Kayakers Discover 8,000-Year-Old Human Skull In Minnesota

The skull was initially thought to be part of a missing person case.

Life is one big adventure, and sometimes, that adventure can lead you on a groundbreaking discovery, like what happened to two Minnesota-based kayakers out on a little adventure of their own.

The two Minnesota residents were enjoying a leisurely day of kayaking when they ended up unearthing an 8,000-year-old human skull!

Photo: Wikimedia Commons

They first discovered a big portion of the skull back in September by the Minnesota River, during a drought. They gave the skull to the Renville County sheriff’s office, thinking that it could be linked to a missing person’s case.

The skull was turned over to the medical examiner, then later an FBI forensic anthropologist, but no identity was uncovered. Instead, everyone was in for a surprise.

As the sheriff’s office explained to Minnesota news station KEYC News, thanks to carbon-14 dating technology, they were able to determine that the skull was, in fact, 8,000 years old, and most likely belonged to a young man who lived somewhere between 5,500 and 6,000 B.C. Now that is a wild find.

Photo: flickr/ajay_suresh

Sheriff Scott Hable shared the FBI report with Minnesota Public Radio, explaining that the male most likely survived on a diet of maize and sorghum. They added that his skull had an impression that was “perhaps suggestive of the cause of death.” It is also believed that the man lived and traveled around the areas that are now present-day Minnesota sometime during the Archaic period in North America.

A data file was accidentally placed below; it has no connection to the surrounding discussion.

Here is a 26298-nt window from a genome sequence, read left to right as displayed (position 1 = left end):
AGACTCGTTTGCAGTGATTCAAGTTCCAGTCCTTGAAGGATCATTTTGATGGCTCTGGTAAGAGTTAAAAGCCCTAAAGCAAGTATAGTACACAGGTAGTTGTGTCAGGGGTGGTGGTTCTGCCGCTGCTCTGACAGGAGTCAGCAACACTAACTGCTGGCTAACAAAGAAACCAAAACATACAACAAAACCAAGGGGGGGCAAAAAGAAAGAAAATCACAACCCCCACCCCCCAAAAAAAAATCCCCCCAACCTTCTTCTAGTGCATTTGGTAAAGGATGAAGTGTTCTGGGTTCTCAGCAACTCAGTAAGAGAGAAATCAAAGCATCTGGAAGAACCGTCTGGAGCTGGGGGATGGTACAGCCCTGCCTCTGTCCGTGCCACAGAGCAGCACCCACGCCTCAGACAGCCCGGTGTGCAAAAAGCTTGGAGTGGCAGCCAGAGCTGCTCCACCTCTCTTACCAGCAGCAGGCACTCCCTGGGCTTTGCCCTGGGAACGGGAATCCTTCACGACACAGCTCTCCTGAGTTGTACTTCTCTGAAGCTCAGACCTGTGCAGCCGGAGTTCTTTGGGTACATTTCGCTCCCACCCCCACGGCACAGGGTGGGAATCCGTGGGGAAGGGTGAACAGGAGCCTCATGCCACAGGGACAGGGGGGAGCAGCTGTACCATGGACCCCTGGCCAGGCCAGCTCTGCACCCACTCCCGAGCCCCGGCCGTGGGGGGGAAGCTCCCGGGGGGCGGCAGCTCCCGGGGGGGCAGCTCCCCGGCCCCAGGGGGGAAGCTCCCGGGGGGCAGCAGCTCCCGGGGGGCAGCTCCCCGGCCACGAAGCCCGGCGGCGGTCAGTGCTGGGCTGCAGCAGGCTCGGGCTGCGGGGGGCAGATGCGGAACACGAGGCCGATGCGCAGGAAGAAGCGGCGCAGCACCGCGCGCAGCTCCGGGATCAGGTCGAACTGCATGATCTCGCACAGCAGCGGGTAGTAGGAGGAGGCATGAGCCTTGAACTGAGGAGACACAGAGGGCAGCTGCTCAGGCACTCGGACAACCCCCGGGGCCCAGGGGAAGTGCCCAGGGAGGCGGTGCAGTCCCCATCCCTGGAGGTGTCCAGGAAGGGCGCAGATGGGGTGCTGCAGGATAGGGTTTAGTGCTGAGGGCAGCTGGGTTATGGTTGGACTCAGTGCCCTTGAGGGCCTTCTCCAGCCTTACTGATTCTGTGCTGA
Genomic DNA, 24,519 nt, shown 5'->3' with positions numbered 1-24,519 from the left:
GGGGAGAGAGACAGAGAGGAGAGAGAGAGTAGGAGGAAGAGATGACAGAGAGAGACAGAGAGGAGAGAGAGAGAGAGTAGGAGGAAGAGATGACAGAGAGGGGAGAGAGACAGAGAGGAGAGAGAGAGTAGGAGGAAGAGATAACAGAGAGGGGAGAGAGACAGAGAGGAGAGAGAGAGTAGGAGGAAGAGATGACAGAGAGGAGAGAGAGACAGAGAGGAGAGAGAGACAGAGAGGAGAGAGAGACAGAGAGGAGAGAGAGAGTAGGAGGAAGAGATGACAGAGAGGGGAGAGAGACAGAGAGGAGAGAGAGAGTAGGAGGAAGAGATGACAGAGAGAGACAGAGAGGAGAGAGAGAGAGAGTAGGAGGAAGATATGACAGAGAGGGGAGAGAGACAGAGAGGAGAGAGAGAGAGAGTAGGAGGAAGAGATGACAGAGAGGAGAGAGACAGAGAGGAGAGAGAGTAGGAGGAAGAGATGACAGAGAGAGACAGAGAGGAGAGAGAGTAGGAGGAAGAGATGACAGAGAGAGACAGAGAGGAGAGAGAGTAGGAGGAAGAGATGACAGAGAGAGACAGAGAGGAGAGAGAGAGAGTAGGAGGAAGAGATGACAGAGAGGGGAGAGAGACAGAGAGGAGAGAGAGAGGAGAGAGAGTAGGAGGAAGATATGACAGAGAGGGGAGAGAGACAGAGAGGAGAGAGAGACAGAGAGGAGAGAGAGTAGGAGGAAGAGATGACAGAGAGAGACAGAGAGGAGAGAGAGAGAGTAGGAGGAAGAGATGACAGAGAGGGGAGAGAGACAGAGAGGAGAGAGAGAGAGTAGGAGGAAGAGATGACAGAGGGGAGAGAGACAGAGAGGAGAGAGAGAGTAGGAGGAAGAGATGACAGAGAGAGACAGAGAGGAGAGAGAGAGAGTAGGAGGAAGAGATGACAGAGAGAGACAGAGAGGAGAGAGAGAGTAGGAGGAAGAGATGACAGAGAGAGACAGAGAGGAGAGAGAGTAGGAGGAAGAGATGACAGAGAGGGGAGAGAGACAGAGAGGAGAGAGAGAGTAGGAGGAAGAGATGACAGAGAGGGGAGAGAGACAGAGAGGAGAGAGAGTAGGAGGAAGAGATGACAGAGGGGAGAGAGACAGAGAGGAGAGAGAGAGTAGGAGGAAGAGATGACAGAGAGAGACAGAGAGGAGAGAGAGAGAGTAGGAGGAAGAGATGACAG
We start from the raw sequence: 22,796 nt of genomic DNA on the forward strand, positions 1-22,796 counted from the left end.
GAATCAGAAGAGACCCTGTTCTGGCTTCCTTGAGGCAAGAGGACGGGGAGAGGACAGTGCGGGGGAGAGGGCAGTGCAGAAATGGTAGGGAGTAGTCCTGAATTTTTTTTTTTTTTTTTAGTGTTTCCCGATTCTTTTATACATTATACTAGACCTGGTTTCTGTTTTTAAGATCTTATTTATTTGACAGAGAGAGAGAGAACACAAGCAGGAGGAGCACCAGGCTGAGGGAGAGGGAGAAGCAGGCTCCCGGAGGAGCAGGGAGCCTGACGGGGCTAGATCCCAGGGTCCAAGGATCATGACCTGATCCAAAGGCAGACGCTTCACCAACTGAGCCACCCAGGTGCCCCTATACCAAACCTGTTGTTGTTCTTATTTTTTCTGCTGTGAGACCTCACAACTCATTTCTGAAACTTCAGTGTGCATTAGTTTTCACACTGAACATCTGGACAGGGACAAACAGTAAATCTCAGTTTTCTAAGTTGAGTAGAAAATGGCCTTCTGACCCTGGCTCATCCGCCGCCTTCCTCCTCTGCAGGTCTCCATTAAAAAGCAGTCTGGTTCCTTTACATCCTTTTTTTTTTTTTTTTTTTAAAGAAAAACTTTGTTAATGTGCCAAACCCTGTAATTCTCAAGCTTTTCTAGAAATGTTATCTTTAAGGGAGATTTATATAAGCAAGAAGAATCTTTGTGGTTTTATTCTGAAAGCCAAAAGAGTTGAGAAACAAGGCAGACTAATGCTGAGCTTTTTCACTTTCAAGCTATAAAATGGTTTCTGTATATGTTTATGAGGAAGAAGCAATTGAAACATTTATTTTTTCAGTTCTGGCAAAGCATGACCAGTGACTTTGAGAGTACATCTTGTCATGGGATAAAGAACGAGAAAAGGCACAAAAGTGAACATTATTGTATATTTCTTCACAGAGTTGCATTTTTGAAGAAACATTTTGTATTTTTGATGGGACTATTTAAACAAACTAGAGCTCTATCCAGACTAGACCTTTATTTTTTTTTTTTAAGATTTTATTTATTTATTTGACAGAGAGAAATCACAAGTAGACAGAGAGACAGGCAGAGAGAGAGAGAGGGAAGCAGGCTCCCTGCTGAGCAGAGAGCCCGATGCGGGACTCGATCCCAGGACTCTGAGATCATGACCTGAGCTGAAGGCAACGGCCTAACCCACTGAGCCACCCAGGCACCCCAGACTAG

A professor of anthropology at Minnesota State University, Kathleen Blue, shared with The New York Times that the skull most likely either drifted in the river for thousands of years or was buried close enough to the water that it eventually got carried away.

Blue explained, “There’s probably not that many people at that time wandering around Minnesota 8,000 years ago, because, like I said, the glaciers have only retreated a few thousand years before that. That period, we don’t know much about it.”

Photo: Picryl/New York Public Library

An archaeologist at Augustana University, Austin Buhta, an expert on the Archaic era, told the Washington Post that there still isn’t much known on the Archaic era, saying, “There just weren’t as many people on the landscape, and it’s older, so we just don’t find as much evidence.”

But whatever does emerge from the Archaic evidence doesn’t always make it to analysis in the lab, as many archaeologists are trying to respect the wishes of local Native American tribes concerning ancestral remains. In addition, in Minnesota, there is the Private Cemeteries Act which makes it a felony to disturb a burial ground. But because when the skull was found it was thought to be a part of a potential homicide, it got sent off for analysis. Now that it has been discovered and found to not be a recent murder victim, the skull will most likely be returned to the local Native American tribes for burial.